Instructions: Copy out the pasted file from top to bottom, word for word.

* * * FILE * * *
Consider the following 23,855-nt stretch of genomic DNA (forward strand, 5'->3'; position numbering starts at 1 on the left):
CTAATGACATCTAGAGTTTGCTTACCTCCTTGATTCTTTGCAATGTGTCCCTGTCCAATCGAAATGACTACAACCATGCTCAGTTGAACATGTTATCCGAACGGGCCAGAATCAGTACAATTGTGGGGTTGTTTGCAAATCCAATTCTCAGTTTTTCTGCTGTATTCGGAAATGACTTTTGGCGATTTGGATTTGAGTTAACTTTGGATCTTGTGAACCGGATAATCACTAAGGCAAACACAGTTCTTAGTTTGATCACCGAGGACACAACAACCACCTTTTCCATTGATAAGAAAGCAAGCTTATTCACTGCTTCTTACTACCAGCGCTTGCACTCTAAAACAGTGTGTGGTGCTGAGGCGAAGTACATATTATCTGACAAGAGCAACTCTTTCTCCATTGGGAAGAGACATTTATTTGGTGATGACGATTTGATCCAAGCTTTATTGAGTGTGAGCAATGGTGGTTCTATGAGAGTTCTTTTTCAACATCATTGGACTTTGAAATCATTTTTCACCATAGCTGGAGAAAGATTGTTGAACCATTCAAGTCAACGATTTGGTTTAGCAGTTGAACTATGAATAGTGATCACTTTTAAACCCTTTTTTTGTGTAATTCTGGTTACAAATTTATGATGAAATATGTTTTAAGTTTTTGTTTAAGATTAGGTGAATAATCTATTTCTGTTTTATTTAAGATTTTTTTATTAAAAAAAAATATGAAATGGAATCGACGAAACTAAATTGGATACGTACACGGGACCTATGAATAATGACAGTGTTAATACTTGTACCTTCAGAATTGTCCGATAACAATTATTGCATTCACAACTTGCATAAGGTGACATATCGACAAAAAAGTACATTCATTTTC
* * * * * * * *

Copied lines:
Consider the following 23,855-nt stretch of genomic DNA (forward strand, 5'->3'; position numbering starts at 1 on the left):
CTAATGACATCTAGAGTTTGCTTACCTCCTTGATTCTTTGCAATGTGTCCCTGTCCAATCGAAATGACTACAACCATGCTCAGTTGAACATGTTATCCGAACGGGCCAGAATCAGTACAATTGTGGGGTTGTTTGCAAATCCAATTCTCAGTTTTTCTGCTGTATTCGGAAATGACTTTTGGCGATTTGGATTTGAGTTAACTTTGGATCTTGTGAACCGGATAATCACTAAGGCAAACACAGTTCTTAGTTTGATCACCGAGGACACAACAACCACCTTTTCCATTGATAAGAAAGCAAGCTTATTCACTGCTTCTTACTACCAGCGCTTGCACTCTAAAACAGTGTGTGGTGCTGAGGCGAAGTACATATTATCTGACAAGAGCAACTCTTTCTCCATTGGGAAGAGACATTTATTTGGTGATGACGATTTGATCCAAGCTTTATTGAGTGTGAGCAATGGTGGTTCTATGAGAGTTCTTTTTCAACATCATTGGACTTTGAAATCATTTTTCACCATAGCTGGAGAAAGATTGTTGAACCATTCAAGTCAACGATTTGGTTTAGCAGTTGAACTATGAATAGTGATCACTTTTAAACCCTTTTTTTGTGTAATTCTGGTTACAAATTTATGATGAAATATGTTTTAAGTTTTTGTTTAAGATTAGGTGAATAATCTATTTCTGTTTTATTTAAGATTTTTTTATTAAAAAAAAATATGAAATGGAATCGACGAAACTAAATTGGATACGTACACGGGACCTATGAATAATGACAGTGTTAATACTTGTACCTTCAGAATTGTCCGATAACAATTATTGCATTCACAACTTGCATAAGGTGACATATCGACAAAAAAGTACATTCATTTTC